Exactly 10 minutes later we park our Metro Bikes outside of Angel City Brewery, and are walking a block toward the Gold Line to Pasadena. Thomas talks about how critical it is to give people these links to the transit system and that we need far more linkages to give people a reliable way to access the system. Tiffany agreed but added, "it's certainly getting better with all the investment going in, but all these cities in LA county are still providing parking...I think we can grow this system as much as we want, I don't see it getting to it's full potential until we address parking policy." She cites the irony of when city officials and transit planners arrive to a Metro meeting via private vehicles to discuss how to improve the system.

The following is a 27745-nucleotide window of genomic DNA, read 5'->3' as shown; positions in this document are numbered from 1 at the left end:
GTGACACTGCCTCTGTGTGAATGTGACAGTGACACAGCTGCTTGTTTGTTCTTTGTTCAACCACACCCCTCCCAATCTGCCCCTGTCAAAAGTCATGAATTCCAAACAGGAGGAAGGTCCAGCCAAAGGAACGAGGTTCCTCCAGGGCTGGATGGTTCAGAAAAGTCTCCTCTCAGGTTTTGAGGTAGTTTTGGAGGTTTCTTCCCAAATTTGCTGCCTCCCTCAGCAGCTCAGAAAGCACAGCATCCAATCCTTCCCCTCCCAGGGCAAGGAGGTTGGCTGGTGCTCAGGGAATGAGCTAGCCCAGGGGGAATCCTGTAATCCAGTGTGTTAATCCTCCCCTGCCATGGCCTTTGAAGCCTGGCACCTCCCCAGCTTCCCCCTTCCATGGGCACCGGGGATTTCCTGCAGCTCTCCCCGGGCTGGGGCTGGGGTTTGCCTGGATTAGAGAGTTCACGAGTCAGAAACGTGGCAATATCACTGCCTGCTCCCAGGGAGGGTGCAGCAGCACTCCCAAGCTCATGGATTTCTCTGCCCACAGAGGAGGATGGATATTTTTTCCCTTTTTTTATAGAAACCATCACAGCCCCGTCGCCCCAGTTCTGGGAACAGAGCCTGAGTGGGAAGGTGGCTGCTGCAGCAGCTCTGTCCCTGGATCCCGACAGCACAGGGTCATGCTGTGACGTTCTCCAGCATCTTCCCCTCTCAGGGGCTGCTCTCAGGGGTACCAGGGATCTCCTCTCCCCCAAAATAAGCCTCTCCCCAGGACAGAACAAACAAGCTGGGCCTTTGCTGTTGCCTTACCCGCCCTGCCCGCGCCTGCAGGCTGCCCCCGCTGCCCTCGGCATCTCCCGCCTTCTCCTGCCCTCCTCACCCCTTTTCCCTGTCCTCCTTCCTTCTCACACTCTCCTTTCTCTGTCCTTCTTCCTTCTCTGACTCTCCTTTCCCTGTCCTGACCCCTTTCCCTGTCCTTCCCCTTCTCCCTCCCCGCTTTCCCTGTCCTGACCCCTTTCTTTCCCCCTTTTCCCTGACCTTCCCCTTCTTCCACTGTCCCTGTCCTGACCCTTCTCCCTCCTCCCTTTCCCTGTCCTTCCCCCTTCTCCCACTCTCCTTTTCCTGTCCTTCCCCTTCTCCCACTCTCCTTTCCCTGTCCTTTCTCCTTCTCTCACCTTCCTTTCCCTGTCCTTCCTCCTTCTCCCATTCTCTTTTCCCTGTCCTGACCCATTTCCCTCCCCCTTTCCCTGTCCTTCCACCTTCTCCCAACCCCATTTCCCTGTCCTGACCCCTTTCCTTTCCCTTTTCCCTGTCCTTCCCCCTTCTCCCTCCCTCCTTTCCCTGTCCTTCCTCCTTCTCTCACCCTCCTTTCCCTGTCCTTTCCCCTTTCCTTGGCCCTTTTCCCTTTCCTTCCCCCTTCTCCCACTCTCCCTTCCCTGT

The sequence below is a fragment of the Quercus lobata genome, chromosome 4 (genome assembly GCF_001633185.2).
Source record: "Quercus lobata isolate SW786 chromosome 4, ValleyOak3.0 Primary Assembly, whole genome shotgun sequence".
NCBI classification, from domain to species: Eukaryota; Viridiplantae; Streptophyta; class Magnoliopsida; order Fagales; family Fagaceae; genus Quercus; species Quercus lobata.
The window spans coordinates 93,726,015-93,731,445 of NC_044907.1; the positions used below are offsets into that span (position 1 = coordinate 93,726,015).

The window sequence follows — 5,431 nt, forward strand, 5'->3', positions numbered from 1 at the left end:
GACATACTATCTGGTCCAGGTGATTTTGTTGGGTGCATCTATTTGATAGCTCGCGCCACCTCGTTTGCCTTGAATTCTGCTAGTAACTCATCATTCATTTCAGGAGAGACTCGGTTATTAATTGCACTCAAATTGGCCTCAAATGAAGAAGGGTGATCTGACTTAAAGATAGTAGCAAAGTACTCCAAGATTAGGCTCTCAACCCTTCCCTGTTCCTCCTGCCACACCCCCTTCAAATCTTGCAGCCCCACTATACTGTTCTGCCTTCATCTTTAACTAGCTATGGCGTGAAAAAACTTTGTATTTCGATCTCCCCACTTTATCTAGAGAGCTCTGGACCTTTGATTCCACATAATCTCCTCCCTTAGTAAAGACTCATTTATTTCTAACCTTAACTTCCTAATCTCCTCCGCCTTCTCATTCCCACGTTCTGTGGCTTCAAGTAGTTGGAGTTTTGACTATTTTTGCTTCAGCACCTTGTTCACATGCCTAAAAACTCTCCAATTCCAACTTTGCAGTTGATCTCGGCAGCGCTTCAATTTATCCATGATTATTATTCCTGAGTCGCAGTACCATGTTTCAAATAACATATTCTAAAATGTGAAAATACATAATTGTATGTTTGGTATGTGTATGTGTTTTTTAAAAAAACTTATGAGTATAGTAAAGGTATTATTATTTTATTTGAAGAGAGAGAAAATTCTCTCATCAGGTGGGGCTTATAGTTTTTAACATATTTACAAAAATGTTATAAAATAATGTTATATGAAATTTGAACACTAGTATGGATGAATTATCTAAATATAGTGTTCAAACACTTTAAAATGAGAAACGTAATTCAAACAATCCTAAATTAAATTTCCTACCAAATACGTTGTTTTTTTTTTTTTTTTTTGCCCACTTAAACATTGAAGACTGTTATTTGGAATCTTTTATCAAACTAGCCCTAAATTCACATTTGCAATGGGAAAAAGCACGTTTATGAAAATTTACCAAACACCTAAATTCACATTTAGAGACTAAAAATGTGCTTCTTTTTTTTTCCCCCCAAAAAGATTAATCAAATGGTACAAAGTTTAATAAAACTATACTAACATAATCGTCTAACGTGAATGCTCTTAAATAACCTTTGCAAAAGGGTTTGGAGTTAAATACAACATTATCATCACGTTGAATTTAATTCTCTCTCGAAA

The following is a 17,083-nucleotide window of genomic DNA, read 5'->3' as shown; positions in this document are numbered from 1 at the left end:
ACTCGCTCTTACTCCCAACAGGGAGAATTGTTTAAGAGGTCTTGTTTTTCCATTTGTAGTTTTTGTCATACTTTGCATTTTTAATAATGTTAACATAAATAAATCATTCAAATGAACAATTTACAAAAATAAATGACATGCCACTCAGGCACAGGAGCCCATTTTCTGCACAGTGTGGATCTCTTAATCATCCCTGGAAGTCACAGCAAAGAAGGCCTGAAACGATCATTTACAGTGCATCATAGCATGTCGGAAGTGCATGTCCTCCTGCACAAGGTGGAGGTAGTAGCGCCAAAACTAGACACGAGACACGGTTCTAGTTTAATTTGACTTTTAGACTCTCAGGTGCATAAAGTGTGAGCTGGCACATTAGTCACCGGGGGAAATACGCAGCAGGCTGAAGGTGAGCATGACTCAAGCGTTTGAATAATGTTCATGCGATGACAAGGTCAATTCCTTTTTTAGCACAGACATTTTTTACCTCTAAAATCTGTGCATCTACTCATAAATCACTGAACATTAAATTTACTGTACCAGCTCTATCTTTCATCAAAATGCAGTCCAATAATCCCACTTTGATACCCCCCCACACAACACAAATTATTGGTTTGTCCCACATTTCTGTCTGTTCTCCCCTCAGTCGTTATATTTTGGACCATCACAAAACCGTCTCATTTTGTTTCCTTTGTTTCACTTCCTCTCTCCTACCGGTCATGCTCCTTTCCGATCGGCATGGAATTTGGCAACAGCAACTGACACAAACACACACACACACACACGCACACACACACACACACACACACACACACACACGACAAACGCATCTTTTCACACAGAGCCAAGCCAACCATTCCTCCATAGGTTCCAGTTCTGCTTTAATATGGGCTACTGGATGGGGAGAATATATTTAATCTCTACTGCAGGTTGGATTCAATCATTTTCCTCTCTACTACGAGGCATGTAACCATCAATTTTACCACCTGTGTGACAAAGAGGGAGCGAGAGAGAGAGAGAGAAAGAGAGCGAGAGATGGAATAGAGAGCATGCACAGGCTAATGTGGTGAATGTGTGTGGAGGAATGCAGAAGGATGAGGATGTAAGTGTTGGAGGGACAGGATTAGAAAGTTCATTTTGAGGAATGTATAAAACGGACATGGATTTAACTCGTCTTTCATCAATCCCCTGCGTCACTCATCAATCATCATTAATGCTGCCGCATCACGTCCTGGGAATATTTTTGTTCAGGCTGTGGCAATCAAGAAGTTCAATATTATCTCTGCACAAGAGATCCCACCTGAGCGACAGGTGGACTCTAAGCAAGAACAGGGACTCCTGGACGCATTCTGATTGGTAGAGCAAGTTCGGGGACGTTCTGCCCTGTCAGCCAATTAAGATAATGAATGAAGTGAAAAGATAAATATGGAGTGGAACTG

Given they both have free parking at work, I ask them why they are experimenting with transit when driving is quicker. Tiffany admits that despite the official status of the car being quicker to work, more variables exist when considering public transit. She often has more to do than just go from home to work and back, and that's when public transit really comes in hand. Quite often she has meetings in the heart of downtown, where parking can be a nightmare, but the gold line is a straight shot making it easier to stop in for a meeting. She also says, "coupled with the bike ride, it gets her moving after sitting at a computer all day. It comes down to an improved quality of life for her." She remarks how it compares to her life on the Westside, "It greatly improved my quality of life. It felt like the equivalent of a $20,000 raise in terms of how my mood changed, and then after getting rid of my car I feel, well 99% of the time, I feel free." She talked about how isolated she felt when her life was controlled by a car. She didn't have exposure to different cultural centers and populations, even finding her new lifestyle has lead to an increase in exposure to different types of food; the Westside was a bubble for her. Thomas adds, "I don't think (public transit) disturbs anything. If anything it makes me walk more and be more active. Maybe I get to work a few minutes later, but heres the thing about people driving alone, I think they real overemphasize the convenience of it." They both joke how easily we forget that when people drive so they can stop and get a coffee on the way to work, often the time spent circling for parking negates the time saved by driving.